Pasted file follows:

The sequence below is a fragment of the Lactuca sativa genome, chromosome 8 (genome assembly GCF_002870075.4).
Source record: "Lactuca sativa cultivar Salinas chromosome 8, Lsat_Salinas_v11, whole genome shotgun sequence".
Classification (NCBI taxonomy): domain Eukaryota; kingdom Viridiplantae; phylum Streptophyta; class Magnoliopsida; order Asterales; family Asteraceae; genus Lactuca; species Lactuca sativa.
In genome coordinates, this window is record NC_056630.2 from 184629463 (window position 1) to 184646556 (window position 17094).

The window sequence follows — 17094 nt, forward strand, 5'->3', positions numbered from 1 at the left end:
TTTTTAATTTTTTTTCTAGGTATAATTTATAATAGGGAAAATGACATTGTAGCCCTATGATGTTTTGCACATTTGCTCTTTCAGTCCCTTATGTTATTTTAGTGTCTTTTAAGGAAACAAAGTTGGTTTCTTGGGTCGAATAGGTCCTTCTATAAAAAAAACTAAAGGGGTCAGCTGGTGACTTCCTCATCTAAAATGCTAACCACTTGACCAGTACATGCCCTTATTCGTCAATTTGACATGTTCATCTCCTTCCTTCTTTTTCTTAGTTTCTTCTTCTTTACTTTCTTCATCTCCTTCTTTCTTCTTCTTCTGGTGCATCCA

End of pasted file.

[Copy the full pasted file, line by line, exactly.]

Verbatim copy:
The sequence below is a fragment of the Lactuca sativa genome, chromosome 8 (genome assembly GCF_002870075.4).
Source record: "Lactuca sativa cultivar Salinas chromosome 8, Lsat_Salinas_v11, whole genome shotgun sequence".
Classification (NCBI taxonomy): domain Eukaryota; kingdom Viridiplantae; phylum Streptophyta; class Magnoliopsida; order Asterales; family Asteraceae; genus Lactuca; species Lactuca sativa.
In genome coordinates, this window is record NC_056630.2 from 184629463 (window position 1) to 184646556 (window position 17094).

The window sequence follows — 17094 nt, forward strand, 5'->3', positions numbered from 1 at the left end:
TTTTTAATTTTTTTTCTAGGTATAATTTATAATAGGGAAAATGACATTGTAGCCCTATGATGTTTTGCACATTTGCTCTTTCAGTCCCTTATGTTATTTTAGTGTCTTTTAAGGAAACAAAGTTGGTTTCTTGGGTCGAATAGGTCCTTCTATAAAAAAAACTAAAGGGGTCAGCTGGTGACTTCCTCATCTAAAATGCTAACCACTTGACCAGTACATGCCCTTATTCGTCAATTTGACATGTTCATCTCCTTCCTTCTTTTTCTTAGTTTCTTCTTCTTTACTTTCTTCATCTCCTTCTTTCTTCTTCTTCTGGTGCATCCA